It is an object of the invention to provide a data link and transmission protocol which allow a high data rate for even a relatively low RF carrier frequency, without requiring complex circuitry or inefficient use of the power source.
It is another object of the invention to provide the aforesaid high data rate while achieving a duty cycle as high as 75%.
It is another object of the invention to provide a data link and transmission protocol in which the data is embedded in RF pulse bursts which represent stimulation durations, thus effectively prescribing the set-up of each bi-phasic stimulation simultaneously with the transmission of duration information and without requiring any substantial additional transmission time for it.
It is another object of the invention to provide a data link and transmission protocol which achieve the aforesaid objectives while being self-clocking, thus avoiding circuit complexity in that the received RF cycle sequence itself is all that is required for proper decoding.
In systems such as the aforesaid Crosby et al. system, cycles are counted. But each pulse does not represent a single increment. For example, for every 8N cycles detected by the receiver, a count of N might be registered. The transmitter sends 8N+4 cycles to ensure that at least 8N cycles are received. A divide-by-8 circuit is used in the decoder so that any number of received cycles between 8N and 8N+7, for example, will be decoded as N. A counting scheme such as this is simple to implement in CMOS circuitry, independent of a clock frequency as the logic operates at the carrier frequency. It is due to the slow build up and slow decay of a pulse burst in the receiving coil that perfect counting is not possible. That is why 8 cycles are transmitted for each count increment, and the offset of 4cycles typically results in the number of decoded cycles falling inside the range from 8N to 8N+7 which is decoded as N.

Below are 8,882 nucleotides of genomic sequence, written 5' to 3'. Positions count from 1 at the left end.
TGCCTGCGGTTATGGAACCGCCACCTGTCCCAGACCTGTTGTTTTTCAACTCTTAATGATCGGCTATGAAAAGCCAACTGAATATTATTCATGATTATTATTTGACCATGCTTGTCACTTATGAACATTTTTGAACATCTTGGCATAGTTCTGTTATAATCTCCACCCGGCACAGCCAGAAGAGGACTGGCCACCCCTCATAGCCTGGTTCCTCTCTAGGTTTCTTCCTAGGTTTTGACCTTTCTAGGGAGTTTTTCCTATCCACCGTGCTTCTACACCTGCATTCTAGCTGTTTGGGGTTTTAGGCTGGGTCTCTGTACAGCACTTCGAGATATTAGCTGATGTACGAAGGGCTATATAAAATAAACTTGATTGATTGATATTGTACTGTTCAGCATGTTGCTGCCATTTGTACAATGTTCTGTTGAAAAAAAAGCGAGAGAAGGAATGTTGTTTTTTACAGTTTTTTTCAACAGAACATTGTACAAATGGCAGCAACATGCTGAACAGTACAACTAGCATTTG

This general principle is employed in the subject invention, although there are a myriad of differences between the Crosby et al. implementation and that of the subject invention. But the basic design choice is to count receiver circuit cycles rather than to rely on a more conventional amplitude modulation envelope detection scheme which, especially at high frequencies, is wasteful of transmitter power.
It is basically the absence of a single 0 "cell" between successive 1 "cells" that clocks the system, although the meaning of a "cell" will not be described until later. For the present, it is sufficient to understand that a cell consists of a predetermined number of successive RF cycles, or a predetermined number of missing RF cycles, with a 0 cell being detected if even a single RF cycle is missing. One of the unique features of the invention is that it is the transmission of a 1 cell (a predetermined number of successive RF cycles) that actually forces the ringing current in the receiver coil to fall between two threshold levels so that at least one RF pulse is sensed to be missing, reliable detection of a 0 cell thus actually being accomplished by the transmission of a succeeding 1 cell.